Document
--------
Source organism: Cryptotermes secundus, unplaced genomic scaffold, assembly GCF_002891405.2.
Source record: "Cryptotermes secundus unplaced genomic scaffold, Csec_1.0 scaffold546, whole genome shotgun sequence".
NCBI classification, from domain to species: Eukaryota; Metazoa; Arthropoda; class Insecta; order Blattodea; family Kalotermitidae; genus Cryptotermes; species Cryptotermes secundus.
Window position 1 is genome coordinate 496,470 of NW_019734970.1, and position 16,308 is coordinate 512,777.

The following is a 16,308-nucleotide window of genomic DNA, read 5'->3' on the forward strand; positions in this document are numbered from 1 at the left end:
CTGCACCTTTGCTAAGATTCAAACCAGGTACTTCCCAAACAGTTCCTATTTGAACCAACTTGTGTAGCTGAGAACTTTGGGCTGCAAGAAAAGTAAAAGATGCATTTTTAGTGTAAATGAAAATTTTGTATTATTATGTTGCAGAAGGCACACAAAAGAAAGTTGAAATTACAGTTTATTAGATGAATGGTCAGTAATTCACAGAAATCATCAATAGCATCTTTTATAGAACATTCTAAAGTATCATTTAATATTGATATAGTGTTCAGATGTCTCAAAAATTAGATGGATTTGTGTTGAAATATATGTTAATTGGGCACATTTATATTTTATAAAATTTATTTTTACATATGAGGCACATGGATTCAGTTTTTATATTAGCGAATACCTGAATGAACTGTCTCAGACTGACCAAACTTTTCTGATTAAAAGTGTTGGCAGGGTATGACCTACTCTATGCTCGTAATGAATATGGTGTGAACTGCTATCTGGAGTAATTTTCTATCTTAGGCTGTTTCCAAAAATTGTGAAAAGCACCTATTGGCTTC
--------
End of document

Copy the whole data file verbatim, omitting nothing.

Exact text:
Source organism: Cryptotermes secundus, unplaced genomic scaffold, assembly GCF_002891405.2.
Source record: "Cryptotermes secundus unplaced genomic scaffold, Csec_1.0 scaffold546, whole genome shotgun sequence".
NCBI classification, from domain to species: Eukaryota; Metazoa; Arthropoda; class Insecta; order Blattodea; family Kalotermitidae; genus Cryptotermes; species Cryptotermes secundus.
Window position 1 is genome coordinate 496,470 of NW_019734970.1, and position 16,308 is coordinate 512,777.

The following is a 16,308-nucleotide window of genomic DNA, read 5'->3' on the forward strand; positions in this document are numbered from 1 at the left end:
CTGCACCTTTGCTAAGATTCAAACCAGGTACTTCCCAAACAGTTCCTATTTGAACCAACTTGTGTAGCTGAGAACTTTGGGCTGCAAGAAAAGTAAAAGATGCATTTTTAGTGTAAATGAAAATTTTGTATTATTATGTTGCAGAAGGCACACAAAAGAAAGTTGAAATTACAGTTTATTAGATGAATGGTCAGTAATTCACAGAAATCATCAATAGCATCTTTTATAGAACATTCTAAAGTATCATTTAATATTGATATAGTGTTCAGATGTCTCAAAAATTAGATGGATTTGTGTTGAAATATATGTTAATTGGGCACATTTATATTTTATAAAATTTATTTTTACATATGAGGCACATGGATTCAGTTTTTATATTAGCGAATACCTGAATGAACTGTCTCAGACTGACCAAACTTTTCTGATTAAAAGTGTTGGCAGGGTATGACCTACTCTATGCTCGTAATGAATATGGTGTGAACTGCTATCTGGAGTAATTTTCTATCTTAGGCTGTTTCCAAAAATTGTGAAAAGCACCTATTGGCTTC